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Greening Next-Generation Europe

European political and business leaders have signaled clearly that they understand the urgent need for decarbonization, and have set their boldest and most ambitious targets yet. But the region’s young generation has never been more impatient to see lofty rhetoric and noble intentions translated into real and visible action.

BRUSSELS – The COVID-19 crisis could have killed the climate cause. Instead, the pandemic has reinvigorated it – not least in Europe. Never before have so many of the region’s economy and finance ministers and business leaders realized that decarbonization and the green transition can actually drive, rather than hinder, job creation, infrastructure investment, and industrial innovation. As Europe gears up for a post-pandemic economic recovery, decarbonization is not only essential, but also presents genuine opportunities if we get it right.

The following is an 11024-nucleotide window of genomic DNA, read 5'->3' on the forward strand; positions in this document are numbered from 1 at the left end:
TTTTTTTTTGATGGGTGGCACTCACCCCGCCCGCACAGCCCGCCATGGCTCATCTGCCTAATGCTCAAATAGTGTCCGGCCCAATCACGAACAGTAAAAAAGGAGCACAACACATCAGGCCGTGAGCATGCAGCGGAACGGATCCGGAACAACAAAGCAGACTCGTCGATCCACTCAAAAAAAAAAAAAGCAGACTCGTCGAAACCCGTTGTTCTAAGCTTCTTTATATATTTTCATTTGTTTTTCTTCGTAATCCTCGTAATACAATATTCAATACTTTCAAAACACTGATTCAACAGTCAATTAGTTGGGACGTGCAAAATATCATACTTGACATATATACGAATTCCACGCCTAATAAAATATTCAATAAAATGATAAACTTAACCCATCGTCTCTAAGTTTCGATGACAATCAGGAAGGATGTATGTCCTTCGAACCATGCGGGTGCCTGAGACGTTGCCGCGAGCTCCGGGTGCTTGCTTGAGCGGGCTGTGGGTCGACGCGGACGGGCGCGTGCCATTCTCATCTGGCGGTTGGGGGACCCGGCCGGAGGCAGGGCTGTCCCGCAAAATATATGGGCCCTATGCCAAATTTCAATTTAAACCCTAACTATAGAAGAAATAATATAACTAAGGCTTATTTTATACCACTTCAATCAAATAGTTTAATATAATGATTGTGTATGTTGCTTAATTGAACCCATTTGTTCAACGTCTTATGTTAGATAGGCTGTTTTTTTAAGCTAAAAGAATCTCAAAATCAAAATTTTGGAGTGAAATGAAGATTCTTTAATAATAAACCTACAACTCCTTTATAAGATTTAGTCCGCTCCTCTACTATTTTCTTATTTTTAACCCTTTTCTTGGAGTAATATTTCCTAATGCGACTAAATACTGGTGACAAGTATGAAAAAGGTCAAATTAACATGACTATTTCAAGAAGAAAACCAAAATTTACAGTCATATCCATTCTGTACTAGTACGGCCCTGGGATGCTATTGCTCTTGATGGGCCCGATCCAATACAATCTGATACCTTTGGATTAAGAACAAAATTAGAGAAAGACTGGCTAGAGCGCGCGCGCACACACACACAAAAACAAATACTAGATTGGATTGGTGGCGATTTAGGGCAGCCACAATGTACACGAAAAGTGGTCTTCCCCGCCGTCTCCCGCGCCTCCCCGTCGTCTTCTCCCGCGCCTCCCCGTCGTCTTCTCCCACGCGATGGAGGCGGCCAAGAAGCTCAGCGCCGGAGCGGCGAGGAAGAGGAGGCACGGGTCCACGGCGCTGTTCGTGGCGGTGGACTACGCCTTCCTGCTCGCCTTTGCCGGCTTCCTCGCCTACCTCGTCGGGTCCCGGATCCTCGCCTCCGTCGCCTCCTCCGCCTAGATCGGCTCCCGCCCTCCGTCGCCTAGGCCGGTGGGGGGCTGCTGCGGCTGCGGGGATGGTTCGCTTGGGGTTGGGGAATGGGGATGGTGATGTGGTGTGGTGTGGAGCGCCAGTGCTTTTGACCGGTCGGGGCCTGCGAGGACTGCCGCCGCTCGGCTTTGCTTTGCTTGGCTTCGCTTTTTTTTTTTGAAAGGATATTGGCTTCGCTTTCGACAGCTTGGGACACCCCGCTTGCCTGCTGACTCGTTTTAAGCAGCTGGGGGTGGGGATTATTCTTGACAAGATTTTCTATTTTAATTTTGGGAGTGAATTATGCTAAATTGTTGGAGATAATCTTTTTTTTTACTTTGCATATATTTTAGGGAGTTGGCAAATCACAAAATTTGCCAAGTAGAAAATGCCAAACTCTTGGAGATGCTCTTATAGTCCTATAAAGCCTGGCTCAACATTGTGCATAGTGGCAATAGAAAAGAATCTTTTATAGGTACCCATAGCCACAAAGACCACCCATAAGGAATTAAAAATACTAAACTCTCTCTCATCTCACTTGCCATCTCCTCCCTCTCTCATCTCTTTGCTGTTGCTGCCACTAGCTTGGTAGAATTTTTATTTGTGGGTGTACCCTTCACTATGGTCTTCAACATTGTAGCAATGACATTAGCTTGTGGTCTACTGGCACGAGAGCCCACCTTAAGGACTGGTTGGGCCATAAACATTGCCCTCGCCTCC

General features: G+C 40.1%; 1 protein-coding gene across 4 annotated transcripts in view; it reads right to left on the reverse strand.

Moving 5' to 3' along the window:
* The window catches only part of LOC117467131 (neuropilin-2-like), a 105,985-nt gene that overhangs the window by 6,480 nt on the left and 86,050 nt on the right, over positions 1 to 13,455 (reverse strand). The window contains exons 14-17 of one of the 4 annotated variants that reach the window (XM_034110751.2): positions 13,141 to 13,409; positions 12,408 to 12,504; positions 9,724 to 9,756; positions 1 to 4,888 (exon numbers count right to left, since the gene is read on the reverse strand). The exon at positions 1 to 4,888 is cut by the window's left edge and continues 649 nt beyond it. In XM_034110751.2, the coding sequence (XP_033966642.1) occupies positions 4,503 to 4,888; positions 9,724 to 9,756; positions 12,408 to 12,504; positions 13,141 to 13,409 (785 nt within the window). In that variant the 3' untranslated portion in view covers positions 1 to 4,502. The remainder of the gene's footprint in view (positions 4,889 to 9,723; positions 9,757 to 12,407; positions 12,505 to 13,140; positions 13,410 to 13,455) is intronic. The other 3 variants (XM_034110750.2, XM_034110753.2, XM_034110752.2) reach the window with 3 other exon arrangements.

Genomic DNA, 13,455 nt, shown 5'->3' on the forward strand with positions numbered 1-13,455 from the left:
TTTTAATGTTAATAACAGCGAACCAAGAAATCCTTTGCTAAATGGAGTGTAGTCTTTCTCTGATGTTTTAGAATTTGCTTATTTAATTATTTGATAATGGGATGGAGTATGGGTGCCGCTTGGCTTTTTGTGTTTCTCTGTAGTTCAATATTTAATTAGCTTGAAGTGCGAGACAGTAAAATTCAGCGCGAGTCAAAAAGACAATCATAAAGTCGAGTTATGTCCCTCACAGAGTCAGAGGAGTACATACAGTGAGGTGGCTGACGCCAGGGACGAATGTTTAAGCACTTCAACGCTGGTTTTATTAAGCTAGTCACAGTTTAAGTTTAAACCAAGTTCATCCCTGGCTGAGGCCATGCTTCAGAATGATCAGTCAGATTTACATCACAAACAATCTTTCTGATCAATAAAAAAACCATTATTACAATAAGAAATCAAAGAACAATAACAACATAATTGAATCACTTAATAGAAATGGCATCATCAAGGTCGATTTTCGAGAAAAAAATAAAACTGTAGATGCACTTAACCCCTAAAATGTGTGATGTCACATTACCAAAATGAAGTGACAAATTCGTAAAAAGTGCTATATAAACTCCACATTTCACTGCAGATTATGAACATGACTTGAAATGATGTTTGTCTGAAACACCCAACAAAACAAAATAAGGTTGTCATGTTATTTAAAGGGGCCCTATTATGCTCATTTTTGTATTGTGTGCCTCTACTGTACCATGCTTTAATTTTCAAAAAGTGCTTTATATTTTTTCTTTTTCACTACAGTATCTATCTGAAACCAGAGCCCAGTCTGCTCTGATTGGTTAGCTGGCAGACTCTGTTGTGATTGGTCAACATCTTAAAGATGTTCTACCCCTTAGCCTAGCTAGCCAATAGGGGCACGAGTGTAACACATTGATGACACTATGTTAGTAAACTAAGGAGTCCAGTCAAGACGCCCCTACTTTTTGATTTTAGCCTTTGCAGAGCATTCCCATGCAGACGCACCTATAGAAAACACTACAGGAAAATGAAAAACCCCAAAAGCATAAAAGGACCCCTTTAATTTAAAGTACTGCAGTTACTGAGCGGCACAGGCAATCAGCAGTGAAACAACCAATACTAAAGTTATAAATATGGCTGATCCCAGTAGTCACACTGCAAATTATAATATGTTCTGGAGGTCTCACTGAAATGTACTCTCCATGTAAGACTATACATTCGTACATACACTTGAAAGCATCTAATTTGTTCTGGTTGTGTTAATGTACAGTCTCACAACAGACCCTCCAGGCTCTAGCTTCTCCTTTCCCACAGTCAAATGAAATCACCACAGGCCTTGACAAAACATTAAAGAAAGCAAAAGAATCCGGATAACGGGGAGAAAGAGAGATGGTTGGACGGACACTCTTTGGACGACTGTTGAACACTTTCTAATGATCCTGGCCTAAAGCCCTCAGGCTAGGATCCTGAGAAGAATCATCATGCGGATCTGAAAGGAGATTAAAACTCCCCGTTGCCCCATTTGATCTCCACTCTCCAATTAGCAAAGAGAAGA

One of the most encouraging examples of this new mindset is the European Union’s €750 billion ($884 billion) Next Generation EU recovery fund, which must allocate 37% of the money to climate initiatives, while the disbursement of the remaining 63% will be subject to a “do no significant harm” principle.

Given that the EU and its 27 member states have committed to reducing carbon dioxide emissions by 55% by 2030, and to becoming carbon neutral by 2050, ensuring that political decisions and new investments do not worsen the climate problem is common sense. But it nonetheless marks a new way of thinking and a recognition that climate concerns and emissions reductions must be integrated into a wide range of policies.

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